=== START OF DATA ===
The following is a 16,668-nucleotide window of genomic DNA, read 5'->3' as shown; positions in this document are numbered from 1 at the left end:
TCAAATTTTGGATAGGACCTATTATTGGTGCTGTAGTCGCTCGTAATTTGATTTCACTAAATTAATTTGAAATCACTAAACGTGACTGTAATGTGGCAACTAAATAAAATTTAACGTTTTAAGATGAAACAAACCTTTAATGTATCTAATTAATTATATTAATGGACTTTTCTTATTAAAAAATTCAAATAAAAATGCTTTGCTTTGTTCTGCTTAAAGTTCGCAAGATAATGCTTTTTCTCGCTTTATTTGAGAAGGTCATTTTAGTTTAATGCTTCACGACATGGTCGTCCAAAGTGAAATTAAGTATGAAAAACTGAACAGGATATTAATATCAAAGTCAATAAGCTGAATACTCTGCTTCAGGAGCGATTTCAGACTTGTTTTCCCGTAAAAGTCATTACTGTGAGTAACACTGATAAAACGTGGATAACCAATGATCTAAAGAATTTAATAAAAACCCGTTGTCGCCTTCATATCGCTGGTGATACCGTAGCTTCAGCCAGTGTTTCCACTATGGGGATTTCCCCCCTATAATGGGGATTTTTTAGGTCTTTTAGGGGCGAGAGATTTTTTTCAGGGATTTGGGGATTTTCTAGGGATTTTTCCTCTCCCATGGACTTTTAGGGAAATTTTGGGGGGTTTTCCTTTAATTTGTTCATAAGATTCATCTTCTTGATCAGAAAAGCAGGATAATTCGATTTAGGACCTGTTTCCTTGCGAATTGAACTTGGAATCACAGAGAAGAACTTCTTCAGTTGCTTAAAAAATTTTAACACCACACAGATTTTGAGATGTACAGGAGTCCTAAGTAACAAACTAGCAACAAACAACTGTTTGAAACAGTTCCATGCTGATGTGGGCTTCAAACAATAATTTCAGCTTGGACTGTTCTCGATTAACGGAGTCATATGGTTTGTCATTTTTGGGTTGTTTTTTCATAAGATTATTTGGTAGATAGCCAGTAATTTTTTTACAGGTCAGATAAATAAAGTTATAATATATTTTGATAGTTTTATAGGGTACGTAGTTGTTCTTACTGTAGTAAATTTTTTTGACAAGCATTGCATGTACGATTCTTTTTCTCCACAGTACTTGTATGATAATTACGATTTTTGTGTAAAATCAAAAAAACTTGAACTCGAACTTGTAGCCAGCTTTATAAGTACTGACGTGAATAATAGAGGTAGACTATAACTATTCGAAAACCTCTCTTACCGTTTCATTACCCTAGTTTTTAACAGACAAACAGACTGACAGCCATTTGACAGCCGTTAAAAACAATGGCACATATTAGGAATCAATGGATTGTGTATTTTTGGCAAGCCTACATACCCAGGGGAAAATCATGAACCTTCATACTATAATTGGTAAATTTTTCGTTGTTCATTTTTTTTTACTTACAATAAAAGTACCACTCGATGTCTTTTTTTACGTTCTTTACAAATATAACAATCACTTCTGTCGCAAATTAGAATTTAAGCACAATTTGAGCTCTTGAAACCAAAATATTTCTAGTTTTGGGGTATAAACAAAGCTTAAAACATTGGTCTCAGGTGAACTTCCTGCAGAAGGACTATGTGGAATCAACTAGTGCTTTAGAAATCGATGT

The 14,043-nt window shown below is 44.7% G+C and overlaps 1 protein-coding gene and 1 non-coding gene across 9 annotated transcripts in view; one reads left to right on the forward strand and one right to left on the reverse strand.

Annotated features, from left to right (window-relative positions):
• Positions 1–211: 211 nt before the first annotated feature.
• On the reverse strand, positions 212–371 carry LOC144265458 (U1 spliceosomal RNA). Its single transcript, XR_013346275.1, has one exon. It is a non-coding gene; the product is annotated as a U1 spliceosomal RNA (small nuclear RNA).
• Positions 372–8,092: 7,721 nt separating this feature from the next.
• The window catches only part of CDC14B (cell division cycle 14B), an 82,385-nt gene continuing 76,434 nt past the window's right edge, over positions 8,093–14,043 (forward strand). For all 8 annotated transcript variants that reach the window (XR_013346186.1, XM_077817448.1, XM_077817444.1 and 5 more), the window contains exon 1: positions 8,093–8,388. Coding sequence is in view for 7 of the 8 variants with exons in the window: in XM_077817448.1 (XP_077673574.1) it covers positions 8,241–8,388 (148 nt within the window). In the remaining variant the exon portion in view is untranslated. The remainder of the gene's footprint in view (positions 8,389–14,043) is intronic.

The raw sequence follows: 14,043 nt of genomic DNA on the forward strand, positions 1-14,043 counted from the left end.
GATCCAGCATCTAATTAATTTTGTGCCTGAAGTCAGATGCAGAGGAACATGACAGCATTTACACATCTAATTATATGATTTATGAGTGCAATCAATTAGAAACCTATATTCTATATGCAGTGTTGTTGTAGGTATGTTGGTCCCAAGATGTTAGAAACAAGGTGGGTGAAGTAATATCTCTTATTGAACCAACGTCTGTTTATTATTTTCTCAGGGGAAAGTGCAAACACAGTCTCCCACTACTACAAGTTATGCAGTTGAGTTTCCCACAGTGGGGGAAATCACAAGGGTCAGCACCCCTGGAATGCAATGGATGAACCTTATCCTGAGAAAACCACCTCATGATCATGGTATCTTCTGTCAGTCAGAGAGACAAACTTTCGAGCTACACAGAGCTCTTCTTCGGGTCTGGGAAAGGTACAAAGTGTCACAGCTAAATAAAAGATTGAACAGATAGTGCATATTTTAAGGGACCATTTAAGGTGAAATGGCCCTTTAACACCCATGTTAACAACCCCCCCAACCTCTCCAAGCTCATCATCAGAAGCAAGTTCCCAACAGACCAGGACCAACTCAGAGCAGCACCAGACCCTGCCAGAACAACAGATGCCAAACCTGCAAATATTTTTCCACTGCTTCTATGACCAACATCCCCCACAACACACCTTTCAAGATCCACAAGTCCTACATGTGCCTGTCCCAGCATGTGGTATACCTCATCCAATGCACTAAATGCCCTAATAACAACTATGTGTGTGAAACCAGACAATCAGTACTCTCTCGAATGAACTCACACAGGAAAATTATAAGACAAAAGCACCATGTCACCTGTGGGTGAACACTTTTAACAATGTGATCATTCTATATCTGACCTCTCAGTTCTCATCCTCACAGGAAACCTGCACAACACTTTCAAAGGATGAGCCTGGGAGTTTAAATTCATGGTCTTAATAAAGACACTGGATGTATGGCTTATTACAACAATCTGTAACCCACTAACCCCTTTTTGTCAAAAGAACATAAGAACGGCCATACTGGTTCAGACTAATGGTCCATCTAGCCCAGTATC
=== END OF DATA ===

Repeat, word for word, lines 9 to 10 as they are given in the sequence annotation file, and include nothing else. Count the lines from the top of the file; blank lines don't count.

The raw sequence follows: 14,043 nt of genomic DNA on the forward strand, positions 1-14,043 counted from the left end.
GATCCAGCATCTAATTAATTTTGTGCCTGAAGTCAGATGCAGAGGAACATGACAGCATTTACACATCTAATTATATGATTTATGAGTGCAATCAATTAGAAACCTATATTCTATATGCAGTGTTGTTGTAGGTATGTTGGTCCCAAGATGTTAGAAACAAGGTGGGTGAAGTAATATCTCTTATTGAACCAACGTCTGTTTATTATTTTCTCAGGGGAAAGTGCAAACACAGTCTCCCACTACTACAAGTTATGCAGTTGAGTTTCCCACAGTGGGGGAAATCACAAGGGTCAGCACCCCTGGAATGCAATGGATGAACCTTATCCTGAGAAAACCACCTCATGATCATGGTATCTTCTGTCAGTCAGAGAGACAAACTTTCGAGCTACACAGAGCTCTTCTTCGGGTCTGGGAAAGGTACAAAGTGTCACAGCTAAATAAAAGATTGAACAGATAGTGCATATTTTAAGGGACCATTTAAGGTGAAATGGCCCTTTAACACCCATGTTAACAACCCCCCCAACCTCTCCAAGCTCATCATCAGAAGCAAGTTCCCAACAGACCAGGACCAACTCAGAGCAGCACCAGACCCTGCCAGAACAACAGATGCCAAACCTGCAAATATTTTTCCACTGCTTCTATGACCAACATCCCCCACAACACACCTTTCAAGATCCACAAGTCCTACATGTGCCTGTCCCAGCATGTGGTATACCTCATCCAATGCACTAAATGCCCTAATAACAACTATGTGTGTGAAACCAGACAATCAGTACTCTCTCGAATGAACTCACACAGGAAAATTATAAGACAAAAGCACCATGTCACCTGTGGGTGAACACTTTTAACAATGTGATCATTCTATATCTGACCTCTCAGTTCTCATCCTCACAGGAAACCTGCACAACACTTTCAAAGGATGAGCCTGGGAGTTTAAATTCATGGTCTTAATAAAGACACTGGATGTATGGCTTATTACAACAATCTGTAACCCACTAACCCCTTTTTGTCAAAAGAACATAAGAACGGCCATACTGGTTCAGACTAATGGTCCATCTAGCCCAGTATC